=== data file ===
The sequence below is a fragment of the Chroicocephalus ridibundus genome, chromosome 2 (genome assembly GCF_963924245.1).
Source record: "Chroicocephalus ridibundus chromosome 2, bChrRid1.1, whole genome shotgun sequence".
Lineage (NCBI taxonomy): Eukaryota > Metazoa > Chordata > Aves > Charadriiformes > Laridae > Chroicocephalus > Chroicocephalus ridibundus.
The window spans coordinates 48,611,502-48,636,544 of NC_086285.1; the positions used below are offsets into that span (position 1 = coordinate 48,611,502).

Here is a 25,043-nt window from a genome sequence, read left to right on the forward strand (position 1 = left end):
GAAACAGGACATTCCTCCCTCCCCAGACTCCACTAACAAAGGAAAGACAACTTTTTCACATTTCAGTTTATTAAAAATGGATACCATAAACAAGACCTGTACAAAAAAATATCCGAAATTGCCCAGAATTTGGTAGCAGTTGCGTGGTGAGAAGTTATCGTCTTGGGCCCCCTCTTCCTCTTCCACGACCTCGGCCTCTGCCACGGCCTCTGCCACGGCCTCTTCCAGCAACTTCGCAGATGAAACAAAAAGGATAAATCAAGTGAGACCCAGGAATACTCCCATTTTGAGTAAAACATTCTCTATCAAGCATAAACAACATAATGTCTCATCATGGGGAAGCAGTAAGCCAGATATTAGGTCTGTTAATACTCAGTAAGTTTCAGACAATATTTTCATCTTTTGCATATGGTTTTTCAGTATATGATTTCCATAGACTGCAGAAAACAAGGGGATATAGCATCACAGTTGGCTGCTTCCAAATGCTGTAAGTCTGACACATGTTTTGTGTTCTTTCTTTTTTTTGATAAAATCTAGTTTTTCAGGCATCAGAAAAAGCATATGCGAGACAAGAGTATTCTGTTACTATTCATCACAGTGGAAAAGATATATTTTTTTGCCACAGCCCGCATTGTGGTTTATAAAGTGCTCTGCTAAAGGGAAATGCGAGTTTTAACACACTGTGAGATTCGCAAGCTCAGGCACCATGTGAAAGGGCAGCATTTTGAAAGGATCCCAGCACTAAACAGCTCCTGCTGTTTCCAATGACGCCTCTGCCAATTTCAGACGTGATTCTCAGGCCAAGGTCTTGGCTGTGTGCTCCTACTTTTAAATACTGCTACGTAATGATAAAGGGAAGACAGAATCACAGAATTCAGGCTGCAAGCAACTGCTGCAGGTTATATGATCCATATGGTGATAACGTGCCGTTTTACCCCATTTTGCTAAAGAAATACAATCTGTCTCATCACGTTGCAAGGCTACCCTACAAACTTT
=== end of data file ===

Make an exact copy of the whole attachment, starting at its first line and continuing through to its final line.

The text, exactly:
The sequence below is a fragment of the Chroicocephalus ridibundus genome, chromosome 2 (genome assembly GCF_963924245.1).
Source record: "Chroicocephalus ridibundus chromosome 2, bChrRid1.1, whole genome shotgun sequence".
Lineage (NCBI taxonomy): Eukaryota > Metazoa > Chordata > Aves > Charadriiformes > Laridae > Chroicocephalus > Chroicocephalus ridibundus.
The window spans coordinates 48,611,502-48,636,544 of NC_086285.1; the positions used below are offsets into that span (position 1 = coordinate 48,611,502).

Here is a 25,043-nt window from a genome sequence, read left to right on the forward strand (position 1 = left end):
GAAACAGGACATTCCTCCCTCCCCAGACTCCACTAACAAAGGAAAGACAACTTTTTCACATTTCAGTTTATTAAAAATGGATACCATAAACAAGACCTGTACAAAAAAATATCCGAAATTGCCCAGAATTTGGTAGCAGTTGCGTGGTGAGAAGTTATCGTCTTGGGCCCCCTCTTCCTCTTCCACGACCTCGGCCTCTGCCACGGCCTCTGCCACGGCCTCTTCCAGCAACTTCGCAGATGAAACAAAAAGGATAAATCAAGTGAGACCCAGGAATACTCCCATTTTGAGTAAAACATTCTCTATCAAGCATAAACAACATAATGTCTCATCATGGGGAAGCAGTAAGCCAGATATTAGGTCTGTTAATACTCAGTAAGTTTCAGACAATATTTTCATCTTTTGCATATGGTTTTTCAGTATATGATTTCCATAGACTGCAGAAAACAAGGGGATATAGCATCACAGTTGGCTGCTTCCAAATGCTGTAAGTCTGACACATGTTTTGTGTTCTTTCTTTTTTTTGATAAAATCTAGTTTTTCAGGCATCAGAAAAAGCATATGCGAGACAAGAGTATTCTGTTACTATTCATCACAGTGGAAAAGATATATTTTTTTGCCACAGCCCGCATTGTGGTTTATAAAGTGCTCTGCTAAAGGGAAATGCGAGTTTTAACACACTGTGAGATTCGCAAGCTCAGGCACCATGTGAAAGGGCAGCATTTTGAAAGGATCCCAGCACTAAACAGCTCCTGCTGTTTCCAATGACGCCTCTGCCAATTTCAGACGTGATTCTCAGGCCAAGGTCTTGGCTGTGTGCTCCTACTTTTAAATACTGCTACGTAATGATAAAGGGAAGACAGAATCACAGAATTCAGGCTGCAAGCAACTGCTGCAGGTTATATGATCCATATGGTGATAACGTGCCGTTTTACCCCATTTTGCTAAAGAAATACAATCTGTCTCATCACGTTGCAAGGCTACCCTACAAACTTT